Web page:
Or, Rick Scott is an asshole who only plays by his own rules. That way he always loses. Lumps of coal for everyone!

Well, not everyone. While we werequietly cheering the public lashings of our bald public enemy No. 1, one of our other least favorite Republican rodents was getting a $500,000 promotion just in time for Christmas! On Dec. 15, former Oviedo curlicue congressman Tom Feeney – yes, the same Tom Feeney who crashed his campaign four years ago with a televised kitchen table apology for the “rookie mistake” of taking pay-for-play from perennially “disgraced lobbyist” Jack Abramoffin the form of a men’s golfing trip to Scotland (or, hookers and blow?) – was declared the new chief executive officer of the shadowy pro-business lobbying organization Associated Industries of Florida. Since the high-profile 2007 scandal scuttlebutt that involved the FBI and an awful lot of public stammering, Feeney’s been keeping himself busy doing what he knows best: playing lobbyist, via his own Liberty Team, to corporate interests like Big Sugar. Turns out that at least one of those interests, Florida Crystals, had a man (and another former legislator) sitting on AIF’s search committee to replace outgoing CEO Barney Bishop. It pays to have friends.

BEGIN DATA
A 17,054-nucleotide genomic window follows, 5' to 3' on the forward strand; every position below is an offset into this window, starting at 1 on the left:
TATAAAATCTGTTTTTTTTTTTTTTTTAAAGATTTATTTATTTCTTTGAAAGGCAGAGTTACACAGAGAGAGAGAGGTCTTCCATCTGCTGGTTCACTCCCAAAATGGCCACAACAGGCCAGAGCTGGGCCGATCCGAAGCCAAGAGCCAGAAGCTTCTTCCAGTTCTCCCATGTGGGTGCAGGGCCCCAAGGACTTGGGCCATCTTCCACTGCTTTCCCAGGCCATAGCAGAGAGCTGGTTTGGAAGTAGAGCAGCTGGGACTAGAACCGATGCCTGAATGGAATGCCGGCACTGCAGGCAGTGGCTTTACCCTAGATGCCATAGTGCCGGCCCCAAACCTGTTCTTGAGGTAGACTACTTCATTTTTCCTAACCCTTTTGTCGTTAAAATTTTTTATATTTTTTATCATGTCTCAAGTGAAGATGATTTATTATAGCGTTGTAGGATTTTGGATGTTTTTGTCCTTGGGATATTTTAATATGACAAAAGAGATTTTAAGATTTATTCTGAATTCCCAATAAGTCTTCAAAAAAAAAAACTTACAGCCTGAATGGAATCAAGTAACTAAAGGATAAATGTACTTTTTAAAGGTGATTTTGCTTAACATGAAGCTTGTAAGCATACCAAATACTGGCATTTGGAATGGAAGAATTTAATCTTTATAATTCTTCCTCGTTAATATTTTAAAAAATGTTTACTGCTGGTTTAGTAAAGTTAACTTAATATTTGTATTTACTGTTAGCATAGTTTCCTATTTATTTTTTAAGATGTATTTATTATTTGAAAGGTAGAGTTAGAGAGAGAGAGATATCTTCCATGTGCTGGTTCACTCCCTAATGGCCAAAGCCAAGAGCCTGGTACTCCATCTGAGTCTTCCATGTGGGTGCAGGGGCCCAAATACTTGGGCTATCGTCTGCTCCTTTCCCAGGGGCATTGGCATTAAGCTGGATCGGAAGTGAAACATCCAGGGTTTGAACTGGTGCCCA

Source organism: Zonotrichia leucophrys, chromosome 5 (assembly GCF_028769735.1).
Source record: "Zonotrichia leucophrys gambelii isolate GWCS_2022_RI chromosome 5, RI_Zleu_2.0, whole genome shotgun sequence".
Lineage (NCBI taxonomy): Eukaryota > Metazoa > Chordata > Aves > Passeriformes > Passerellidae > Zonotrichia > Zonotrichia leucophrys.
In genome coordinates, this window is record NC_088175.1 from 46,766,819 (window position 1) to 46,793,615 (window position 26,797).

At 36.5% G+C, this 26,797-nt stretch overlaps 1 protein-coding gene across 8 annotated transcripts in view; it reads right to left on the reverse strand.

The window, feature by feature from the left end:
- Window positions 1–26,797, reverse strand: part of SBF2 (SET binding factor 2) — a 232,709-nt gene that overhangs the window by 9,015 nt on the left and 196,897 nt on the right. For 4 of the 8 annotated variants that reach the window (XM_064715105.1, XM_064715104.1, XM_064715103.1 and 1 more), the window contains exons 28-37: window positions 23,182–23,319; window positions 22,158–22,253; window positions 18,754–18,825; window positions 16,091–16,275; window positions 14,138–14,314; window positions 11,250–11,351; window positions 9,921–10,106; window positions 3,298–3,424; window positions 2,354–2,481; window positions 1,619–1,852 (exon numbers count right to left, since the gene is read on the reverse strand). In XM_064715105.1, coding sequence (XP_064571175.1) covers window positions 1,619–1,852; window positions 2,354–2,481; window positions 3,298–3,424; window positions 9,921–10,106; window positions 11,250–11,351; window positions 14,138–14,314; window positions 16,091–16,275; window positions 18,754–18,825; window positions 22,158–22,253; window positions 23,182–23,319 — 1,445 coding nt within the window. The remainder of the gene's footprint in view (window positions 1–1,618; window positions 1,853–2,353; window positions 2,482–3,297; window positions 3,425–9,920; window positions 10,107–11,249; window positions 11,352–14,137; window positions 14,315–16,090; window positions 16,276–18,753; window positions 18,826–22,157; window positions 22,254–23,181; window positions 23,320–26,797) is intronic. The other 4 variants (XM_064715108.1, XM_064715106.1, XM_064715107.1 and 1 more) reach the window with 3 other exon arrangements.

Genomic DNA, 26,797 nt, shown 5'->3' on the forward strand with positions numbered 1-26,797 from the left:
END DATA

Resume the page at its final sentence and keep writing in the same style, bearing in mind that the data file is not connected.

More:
“[Feeney] is a proven leader and will be a tremendous asset to the association,” AIF’s board chair, Erika Alba, effused in a press release. “Having dedicated much of the last 20 years to public service, Tom knows what it takes to be effective in the halls of the Florida capitol and on Capitol Hill.”

That in and of itself is laughable, especially when you consider that Abramoff has been making the post-prison talk-show rounds with his book Capitol Punishment, taking on the “what it takes to be effective” issue with his soiled gloves off. (Answer: money.) For Feeney, being effective is going to take a little bit of a flip-flop, as the former anti-gambling crusader (he cosponsored the 2006 Unlawful Internet Gambling Enforcement Act) is now deep in the pockets of one of Florida’s most outspoken pro-gambling proponents, AIF. It all sort of makes sense: In a free market, political positions are the first things that are for sale. Those golf balls won’t shine themselves.